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Deborah Boydston Deborah Boydston
Recommendations: 45

Festival Day


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She had a friend.

      Sirens blared in the distance announcing this was to be the big day. Most of the people in our small town were in their front yards watching the sky. Oh, some weren’t interested, and went about their daily lives, just like nothing was going to happen. One fellow stated he’d never seen one before, but then I don’t think any of us have. Rebekka, the school teacher, said she had read somewhere that a very, very long time ago, it was a common practice. For some odd reason, not much more information could be found from that time period. Sure we had scientist and historians but nothing had yet been uncovered  to give us a clue. At least in our part of the world. They theorized that all of the information had probably been destroyed in some sort of catastrophe. Maybe, somehow the world had been reset. Not one person knew what to expect.
      
     A couple of days earlier the leaders of our country were contacted from across the ocean. Discoveries were made and they had been in the process of research and development for some time now. They informed us to be prepared for the most important event of our lives. It was more than likely going to happen today unless there were complications.  The letter went on to state that in the unlikely event of complications not to worry it was still going to happen and we would be given a new date. They called it a gift to the world and we were first to receive it.
      
     The sun was brilliant in the morning sky. Birds were singing, flowers were in bloom, and there was a gentle breeze rustling through the trees. Rebekka canceled school because she thought this would be a good learning experience for the children. People were going in and out of local stores buying binoculars, water, lounge chairs and a host of other goods. Not sure what to expect they wanted to make the event as enjoyable as possible. There were families going on picnics in the park, children laying on blankets in their front yards, teens gathering in groups of friends laughing, talking and adults sharing drinks. Researchers and scientist were setting up measuring devices and recording equipment in large open fields and news reporters were dispersed all over of town. If we would have had more than a couple of days' notice the Mayor said he would have declared a holiday and planned a parade. We assumed it was a perfect day for the great event.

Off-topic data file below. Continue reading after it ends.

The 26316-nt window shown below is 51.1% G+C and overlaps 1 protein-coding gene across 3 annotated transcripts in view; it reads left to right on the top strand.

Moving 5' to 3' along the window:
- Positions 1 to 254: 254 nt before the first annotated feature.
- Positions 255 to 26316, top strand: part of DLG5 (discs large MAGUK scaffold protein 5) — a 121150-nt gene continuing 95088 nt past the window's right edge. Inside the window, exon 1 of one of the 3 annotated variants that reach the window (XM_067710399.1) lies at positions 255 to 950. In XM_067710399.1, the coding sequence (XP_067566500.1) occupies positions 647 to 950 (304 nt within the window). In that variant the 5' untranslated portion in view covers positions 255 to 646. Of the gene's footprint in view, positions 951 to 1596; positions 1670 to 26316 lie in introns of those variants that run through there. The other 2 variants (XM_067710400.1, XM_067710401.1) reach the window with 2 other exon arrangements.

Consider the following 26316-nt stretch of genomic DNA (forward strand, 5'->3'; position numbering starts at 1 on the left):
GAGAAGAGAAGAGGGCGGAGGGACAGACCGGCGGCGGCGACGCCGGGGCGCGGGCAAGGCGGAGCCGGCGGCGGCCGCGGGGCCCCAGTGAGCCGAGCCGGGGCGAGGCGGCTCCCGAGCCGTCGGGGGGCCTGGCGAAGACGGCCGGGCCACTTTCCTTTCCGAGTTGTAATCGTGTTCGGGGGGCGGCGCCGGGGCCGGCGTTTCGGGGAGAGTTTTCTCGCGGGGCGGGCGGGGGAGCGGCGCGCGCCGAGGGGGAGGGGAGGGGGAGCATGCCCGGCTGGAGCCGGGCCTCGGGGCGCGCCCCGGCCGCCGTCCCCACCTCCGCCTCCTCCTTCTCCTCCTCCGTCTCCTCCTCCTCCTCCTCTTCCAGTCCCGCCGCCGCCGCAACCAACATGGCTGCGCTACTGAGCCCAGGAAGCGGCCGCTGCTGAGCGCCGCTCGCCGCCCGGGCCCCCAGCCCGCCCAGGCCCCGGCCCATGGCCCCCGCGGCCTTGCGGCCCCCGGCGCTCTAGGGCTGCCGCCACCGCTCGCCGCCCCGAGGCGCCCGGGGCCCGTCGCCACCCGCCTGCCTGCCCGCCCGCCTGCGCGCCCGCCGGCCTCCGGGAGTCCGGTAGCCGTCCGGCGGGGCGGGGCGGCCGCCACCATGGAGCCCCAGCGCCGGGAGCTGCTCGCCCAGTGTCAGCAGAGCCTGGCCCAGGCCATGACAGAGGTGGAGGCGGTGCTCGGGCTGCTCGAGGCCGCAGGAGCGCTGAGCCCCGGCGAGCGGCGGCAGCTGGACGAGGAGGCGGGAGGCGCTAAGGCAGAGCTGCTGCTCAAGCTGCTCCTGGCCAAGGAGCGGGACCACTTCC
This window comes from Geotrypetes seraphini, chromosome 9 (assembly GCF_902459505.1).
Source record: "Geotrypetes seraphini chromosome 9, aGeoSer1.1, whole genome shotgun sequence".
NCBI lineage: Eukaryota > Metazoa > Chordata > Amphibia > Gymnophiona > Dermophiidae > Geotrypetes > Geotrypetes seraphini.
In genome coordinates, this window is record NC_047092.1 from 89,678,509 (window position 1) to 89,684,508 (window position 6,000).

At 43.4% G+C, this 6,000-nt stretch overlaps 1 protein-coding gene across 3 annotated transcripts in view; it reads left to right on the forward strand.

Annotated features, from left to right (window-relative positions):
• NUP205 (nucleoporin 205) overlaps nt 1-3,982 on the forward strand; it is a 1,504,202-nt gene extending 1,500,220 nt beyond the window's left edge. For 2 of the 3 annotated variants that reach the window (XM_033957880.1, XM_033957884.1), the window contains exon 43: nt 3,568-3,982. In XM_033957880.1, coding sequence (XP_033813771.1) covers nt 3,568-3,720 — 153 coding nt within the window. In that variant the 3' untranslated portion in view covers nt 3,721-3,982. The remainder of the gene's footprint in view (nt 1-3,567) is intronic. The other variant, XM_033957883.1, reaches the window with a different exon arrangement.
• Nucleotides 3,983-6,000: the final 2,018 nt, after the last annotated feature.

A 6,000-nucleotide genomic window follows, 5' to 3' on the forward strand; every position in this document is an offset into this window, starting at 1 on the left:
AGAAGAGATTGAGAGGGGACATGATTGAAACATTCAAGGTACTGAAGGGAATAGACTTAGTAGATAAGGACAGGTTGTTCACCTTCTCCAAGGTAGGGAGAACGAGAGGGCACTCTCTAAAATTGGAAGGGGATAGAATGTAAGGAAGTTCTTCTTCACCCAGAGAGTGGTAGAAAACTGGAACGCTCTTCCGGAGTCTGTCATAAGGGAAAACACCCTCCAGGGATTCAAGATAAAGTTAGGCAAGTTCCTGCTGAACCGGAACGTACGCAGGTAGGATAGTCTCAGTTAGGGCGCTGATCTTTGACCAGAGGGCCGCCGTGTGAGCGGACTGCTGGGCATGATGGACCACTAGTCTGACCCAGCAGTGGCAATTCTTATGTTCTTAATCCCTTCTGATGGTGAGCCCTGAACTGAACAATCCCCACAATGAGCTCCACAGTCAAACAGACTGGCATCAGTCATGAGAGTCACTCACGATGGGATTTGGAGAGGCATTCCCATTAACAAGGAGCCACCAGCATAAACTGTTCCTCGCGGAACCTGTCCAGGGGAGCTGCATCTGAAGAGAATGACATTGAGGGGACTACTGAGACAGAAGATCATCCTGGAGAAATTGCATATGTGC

Pete took his job real serious, said it was one of the most important in town, so he was out delivering the morning newspapers. He had put them together the night before and according to the first page it ought to happen sometime mid-morning to early afternoon, but it could happen at any time during the day.
      
     Jackson, the local constable, thought everybody was making too big a deal out of something we weren’t sure was actually going to happen. He was inclined to believe it was all hogwash anyway. He said, “If it happens then I’ll believe it.”
      
    Early morning turned to mid-morning and the excitement mounted. Plans were being made for later in the day to celebrate the biggest day any of us will have ever witnessed.  The city council was putting on a dance at the arena later in the evening, highlighting the event with fireworks at midnight. Miss Rebekka said she would get some of the younger teenage girls to help her throw a party at the school for the children during the dance.
      
     Mid-morning slipped into early afternoon, and some of us were beginning to get anxious, afraid that Jackson just might be right. Still we waited, anticipating, getting restless. A very few began to saunter back into their homes. Men began placing bets. Children started playing various yard games.
Early afternoon became late afternoon. Still nothing. Picnic lunches were long gone by now. A few merchants kept their shops open hoping for more business before the day was over. Jackson was bragging that he knew it all along, and Pete was telling us to be patient the day wasn’t over yet.
      
     By early evening mothers were inside preparing the evening meal. The Mayor and constable went back to the municipal building to finish some paperwork. Pete was back at the news center to tend to the news wires.  There was still a small cluster of people here and there holding out hope. The researchers and scientist were still in the field waiting patiently. Still nothing.
      
     Finally, by late evening all the excitement had pretty much died down. Disappointment had settled in and most folks were inside.
      
     As the town was beginning to close for the night the sirens in the square started blaring. That meant there was urgent news, important to everybody. Just a few short days ago that was how this whole thing started, sirens blaring. After he gave everyone ample time to gather, the Mayor gave the announcement. It seems the leaders of our country have received word from the leaders across the ocean. They needed a few more day to prepare. The great machines they had discovered were just about ready, but not to worry it will happen. Be prepared for the big day will definitely happen soon.
      
     Well, the talk is that all festivities are on hold until we receive word of a new date. Since we have more time to plan we’ve added some new activities. This will make the day even more memorable. After all, nobody here has ever been to an invasion.


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